A race recap from Turkey's coolest run crew
Turkey probably isn't the top of your list when you think about urban running crews, but the guys and girls from Volt Floyd have been holding it down in Istanbul (and Izmir) for a while now.
Earlier this year we featured the amazing Ayşe Nur Sari Kaygisiz, a woman doing great things with Volt Floyd and a role model for many women in her community.
Volt Floyd love running for all the right reasons. They recently sent a group to Rome for the marathon, and we just had to get a recap from one of their leaders, Memduh.
Riley Wolff, Managing Editor
Seven of us decided to go and run the Maratona di Roma as it is such an historic race route. It also provided the opportunity to get together with our friends from Eternal Eagles.
We spent the night before the race enjoying some pasta as a group and getting our last minute hydration. Earlier in the day, while picking up our bibs, we were subject to stifling heat, and this thought was in our minds as our attention drifted to race day.
Over our bowls of pasta we were able to meet new people and relax, forgetting for a moment about the potential for hot conditions. Of course, we got carried away and stayed out too late, but the night did bring a wonderful gift.
A local man, originally from Russia, offered to pace me, to meet me at the 5km mark and run with me. These selfless acts from others are motivating, especially when these new friends say they will be waiting and cheering for us at the 35km mark.
This is what running gives us. Anywhere we go, we have a new family in seconds.
On the morning of the race we met up with local run crew Eternal Eagles, and also met with crews from Paris and Amsterdam. We jogged over to the start line, our pockets and waistbands struggling to hold all of the gels and tablets that we would need for the race. Normally on the morning of a race you should feel a little cold, but the sun was already high in the sky, with no clouds to protect us from its unrelenting heat.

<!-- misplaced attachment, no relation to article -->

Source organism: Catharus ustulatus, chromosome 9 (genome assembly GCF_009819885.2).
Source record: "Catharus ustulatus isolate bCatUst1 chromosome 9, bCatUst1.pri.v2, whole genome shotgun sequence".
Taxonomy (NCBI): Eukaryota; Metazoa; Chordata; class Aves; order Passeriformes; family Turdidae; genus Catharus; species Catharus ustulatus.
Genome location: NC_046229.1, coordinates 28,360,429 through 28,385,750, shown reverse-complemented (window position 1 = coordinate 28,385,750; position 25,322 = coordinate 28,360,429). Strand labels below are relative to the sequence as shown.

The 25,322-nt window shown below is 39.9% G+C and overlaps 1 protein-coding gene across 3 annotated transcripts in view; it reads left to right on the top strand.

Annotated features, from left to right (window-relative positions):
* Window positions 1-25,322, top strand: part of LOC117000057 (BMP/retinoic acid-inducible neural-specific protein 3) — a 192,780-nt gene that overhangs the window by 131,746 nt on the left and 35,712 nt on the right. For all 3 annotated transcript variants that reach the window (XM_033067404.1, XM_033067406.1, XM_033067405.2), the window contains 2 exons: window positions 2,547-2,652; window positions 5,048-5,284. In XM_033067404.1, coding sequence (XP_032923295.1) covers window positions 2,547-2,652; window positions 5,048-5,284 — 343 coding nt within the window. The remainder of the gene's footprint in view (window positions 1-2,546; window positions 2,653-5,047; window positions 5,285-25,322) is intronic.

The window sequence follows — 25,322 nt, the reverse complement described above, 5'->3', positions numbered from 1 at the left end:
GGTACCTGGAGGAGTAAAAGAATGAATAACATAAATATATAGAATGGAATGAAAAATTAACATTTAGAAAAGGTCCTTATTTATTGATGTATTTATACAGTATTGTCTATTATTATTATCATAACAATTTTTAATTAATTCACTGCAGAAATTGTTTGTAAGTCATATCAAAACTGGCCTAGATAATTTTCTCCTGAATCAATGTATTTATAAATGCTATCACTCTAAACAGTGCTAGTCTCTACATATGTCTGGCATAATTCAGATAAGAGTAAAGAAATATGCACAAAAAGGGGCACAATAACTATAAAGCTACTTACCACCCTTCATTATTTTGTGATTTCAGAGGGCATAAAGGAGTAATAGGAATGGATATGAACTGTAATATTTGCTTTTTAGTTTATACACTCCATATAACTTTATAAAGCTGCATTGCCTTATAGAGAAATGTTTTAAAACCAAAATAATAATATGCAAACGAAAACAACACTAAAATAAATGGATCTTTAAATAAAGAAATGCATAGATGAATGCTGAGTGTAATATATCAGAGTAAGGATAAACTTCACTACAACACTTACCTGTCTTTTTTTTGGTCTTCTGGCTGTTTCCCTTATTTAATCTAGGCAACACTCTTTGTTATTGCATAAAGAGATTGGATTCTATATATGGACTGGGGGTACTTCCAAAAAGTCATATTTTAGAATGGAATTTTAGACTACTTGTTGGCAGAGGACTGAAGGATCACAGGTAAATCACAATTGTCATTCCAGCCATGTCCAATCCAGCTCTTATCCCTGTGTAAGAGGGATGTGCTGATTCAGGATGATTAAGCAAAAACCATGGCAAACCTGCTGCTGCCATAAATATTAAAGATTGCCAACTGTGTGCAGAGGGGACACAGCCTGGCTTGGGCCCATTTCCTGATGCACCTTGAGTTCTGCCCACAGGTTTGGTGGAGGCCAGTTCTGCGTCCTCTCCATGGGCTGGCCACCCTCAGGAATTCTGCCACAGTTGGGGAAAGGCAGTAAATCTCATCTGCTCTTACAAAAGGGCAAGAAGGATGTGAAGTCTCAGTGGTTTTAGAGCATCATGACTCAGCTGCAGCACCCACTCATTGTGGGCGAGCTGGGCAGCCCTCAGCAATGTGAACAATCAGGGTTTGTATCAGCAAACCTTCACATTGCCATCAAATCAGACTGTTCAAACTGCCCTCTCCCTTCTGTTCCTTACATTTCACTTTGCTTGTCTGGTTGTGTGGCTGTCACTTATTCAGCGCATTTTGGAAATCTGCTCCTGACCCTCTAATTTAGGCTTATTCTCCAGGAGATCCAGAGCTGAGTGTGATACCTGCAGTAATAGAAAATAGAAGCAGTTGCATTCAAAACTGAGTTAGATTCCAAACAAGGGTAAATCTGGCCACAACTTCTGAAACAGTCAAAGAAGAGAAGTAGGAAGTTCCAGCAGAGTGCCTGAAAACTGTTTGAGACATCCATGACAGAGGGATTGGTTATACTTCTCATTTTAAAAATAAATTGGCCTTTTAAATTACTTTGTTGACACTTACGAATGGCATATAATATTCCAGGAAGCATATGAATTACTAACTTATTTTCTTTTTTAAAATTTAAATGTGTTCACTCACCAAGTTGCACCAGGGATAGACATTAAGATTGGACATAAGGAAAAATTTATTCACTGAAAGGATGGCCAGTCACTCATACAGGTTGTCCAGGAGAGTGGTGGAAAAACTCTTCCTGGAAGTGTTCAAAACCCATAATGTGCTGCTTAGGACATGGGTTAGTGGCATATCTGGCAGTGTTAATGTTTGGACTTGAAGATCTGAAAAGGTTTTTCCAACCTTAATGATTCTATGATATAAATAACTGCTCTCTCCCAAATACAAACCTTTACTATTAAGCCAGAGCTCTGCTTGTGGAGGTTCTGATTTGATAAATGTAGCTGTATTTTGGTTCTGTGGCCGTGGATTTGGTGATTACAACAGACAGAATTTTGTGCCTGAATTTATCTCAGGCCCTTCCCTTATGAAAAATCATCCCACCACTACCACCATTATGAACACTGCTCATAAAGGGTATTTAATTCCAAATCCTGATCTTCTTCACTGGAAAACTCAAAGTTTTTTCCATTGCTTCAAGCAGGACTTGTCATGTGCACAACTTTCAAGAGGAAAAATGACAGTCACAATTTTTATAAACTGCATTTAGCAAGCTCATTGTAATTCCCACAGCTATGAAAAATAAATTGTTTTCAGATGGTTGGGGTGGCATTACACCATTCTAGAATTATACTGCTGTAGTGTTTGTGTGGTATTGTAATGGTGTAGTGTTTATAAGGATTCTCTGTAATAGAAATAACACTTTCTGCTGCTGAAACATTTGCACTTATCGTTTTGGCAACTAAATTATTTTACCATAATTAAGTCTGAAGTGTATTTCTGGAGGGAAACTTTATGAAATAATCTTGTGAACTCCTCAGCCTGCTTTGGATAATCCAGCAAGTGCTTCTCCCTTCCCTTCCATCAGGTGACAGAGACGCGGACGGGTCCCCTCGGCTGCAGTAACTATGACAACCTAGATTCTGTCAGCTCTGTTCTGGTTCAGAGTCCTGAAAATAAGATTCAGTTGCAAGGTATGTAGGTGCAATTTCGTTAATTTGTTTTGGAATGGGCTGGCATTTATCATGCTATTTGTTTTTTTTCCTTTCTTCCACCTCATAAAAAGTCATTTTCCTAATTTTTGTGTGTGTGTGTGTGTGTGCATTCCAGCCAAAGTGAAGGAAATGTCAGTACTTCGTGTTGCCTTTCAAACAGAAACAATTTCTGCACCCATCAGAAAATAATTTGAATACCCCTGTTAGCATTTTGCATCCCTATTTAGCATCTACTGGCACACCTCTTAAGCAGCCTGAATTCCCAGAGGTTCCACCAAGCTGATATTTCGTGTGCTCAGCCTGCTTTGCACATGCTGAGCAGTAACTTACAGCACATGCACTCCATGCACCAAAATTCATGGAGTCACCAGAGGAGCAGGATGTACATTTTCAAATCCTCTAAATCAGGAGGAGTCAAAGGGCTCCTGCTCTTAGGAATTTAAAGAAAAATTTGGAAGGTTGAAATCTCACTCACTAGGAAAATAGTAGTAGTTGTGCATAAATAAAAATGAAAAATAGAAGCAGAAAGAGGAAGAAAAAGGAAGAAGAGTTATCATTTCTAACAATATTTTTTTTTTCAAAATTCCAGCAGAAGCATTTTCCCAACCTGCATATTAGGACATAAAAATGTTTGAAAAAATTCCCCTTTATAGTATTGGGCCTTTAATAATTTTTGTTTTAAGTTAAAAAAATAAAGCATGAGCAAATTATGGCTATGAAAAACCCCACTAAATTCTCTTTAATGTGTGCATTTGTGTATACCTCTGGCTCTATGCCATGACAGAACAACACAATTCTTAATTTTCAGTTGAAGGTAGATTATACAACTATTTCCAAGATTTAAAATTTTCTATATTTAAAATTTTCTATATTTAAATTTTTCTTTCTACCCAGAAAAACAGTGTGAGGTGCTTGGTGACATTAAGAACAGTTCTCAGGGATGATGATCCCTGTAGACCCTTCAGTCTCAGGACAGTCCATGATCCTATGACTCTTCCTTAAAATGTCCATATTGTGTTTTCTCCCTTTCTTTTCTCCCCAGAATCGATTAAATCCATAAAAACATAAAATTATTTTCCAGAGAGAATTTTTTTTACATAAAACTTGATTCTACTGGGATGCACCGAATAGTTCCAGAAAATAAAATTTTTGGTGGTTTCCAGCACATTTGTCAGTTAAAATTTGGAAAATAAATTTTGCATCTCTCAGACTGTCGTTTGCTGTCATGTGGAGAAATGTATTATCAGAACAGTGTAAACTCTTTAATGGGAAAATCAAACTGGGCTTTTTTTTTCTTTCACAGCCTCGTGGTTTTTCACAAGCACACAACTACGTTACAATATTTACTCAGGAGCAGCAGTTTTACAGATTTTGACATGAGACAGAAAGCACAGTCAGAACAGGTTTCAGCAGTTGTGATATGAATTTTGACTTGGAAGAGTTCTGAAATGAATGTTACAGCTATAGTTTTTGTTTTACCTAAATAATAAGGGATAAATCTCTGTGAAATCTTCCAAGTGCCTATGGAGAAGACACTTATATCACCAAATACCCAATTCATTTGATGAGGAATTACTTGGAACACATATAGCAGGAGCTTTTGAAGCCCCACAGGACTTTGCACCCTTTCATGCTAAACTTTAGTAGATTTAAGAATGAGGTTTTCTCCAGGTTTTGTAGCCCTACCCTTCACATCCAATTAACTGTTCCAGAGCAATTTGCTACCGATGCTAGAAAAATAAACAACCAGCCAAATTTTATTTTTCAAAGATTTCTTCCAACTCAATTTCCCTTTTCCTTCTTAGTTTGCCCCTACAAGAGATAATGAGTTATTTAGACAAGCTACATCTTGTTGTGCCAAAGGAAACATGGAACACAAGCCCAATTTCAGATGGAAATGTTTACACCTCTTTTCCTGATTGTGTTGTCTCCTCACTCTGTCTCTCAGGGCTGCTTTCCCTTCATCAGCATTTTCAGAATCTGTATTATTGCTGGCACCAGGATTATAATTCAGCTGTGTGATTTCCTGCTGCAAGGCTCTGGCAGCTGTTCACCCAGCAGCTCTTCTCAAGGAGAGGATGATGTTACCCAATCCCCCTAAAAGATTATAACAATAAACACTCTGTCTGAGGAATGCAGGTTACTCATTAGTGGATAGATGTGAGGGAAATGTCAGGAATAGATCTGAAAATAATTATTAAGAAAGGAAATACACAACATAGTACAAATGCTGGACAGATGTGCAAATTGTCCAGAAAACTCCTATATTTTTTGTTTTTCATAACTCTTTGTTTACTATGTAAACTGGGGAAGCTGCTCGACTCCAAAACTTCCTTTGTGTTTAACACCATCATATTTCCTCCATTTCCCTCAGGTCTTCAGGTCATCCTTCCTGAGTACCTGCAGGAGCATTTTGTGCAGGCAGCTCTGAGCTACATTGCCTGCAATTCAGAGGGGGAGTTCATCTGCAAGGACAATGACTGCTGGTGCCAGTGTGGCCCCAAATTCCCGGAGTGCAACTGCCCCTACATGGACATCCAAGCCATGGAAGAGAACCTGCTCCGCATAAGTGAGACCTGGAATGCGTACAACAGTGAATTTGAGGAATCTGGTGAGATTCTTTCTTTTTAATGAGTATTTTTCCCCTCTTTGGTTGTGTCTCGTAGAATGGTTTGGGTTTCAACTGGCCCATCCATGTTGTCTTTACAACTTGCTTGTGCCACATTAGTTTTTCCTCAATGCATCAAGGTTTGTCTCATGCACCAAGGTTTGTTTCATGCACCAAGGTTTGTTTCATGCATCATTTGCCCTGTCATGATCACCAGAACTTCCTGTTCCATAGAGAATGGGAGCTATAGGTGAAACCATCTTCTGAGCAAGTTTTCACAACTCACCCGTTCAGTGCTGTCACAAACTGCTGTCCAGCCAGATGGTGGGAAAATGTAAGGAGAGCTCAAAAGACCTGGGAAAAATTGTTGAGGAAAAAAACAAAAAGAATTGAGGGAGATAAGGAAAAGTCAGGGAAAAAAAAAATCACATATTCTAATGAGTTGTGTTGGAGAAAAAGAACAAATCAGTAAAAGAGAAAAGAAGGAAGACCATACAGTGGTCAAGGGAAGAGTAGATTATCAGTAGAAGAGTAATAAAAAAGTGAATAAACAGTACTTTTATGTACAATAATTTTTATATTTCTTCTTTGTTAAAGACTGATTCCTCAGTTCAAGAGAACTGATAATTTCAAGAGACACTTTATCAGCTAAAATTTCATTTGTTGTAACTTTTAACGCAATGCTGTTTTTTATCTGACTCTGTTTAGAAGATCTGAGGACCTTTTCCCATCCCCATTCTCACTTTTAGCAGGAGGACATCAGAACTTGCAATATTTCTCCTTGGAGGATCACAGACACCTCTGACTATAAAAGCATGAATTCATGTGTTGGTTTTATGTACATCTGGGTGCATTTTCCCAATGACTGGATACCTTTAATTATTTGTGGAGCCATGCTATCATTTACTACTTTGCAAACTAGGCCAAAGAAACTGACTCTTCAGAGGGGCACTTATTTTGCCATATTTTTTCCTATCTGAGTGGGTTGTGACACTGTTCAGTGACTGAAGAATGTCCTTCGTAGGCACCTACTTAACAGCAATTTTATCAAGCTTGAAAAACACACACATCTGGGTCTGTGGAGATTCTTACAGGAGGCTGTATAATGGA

On our way to the start line we saw The Colosseum for the first time. Its glory made us forget about everything for a few seconds. The heat, the race, everything.
We finally take our positions in the starting wave, and then we wait. From the gun, it’s the familiar symphony of fast feet and clear breathing in perfect harmony. The Maratona di Roma is known for its cobblestones, and you are upon them almost immediately. The Maratona di Roma is also known for its magnificent course, full of history and spectacular master pieces. Still, sometimes the cobblestones can take your attention away from such beauty.
For me, running on cobblestones is almost as difficult as running on sand, and there are hills everywhere.
Around the 28 kilometer mark I started to question everything. I can say this was my hardest marathon ever. In the months leading up to the race we all trained as hard as we could to get the best out of ourselves on this day. We want to achieve our best race possible. Rome has another plan. It wants you to do your best, but it also wants to torture you. Forget about the blue line, the shortest way around the course. Rome wants to push you into the longest path around its many corners.
"We want to achieve our best race possible. Rome has another plan. It wants you to do your best, but it also wants to torture you"
The Maratona di Roma taught me that these struggles can bring great memories and stories, it’s not just PR’s that give us great memories.
The Maratona di Roma is an eternal war between love and hate.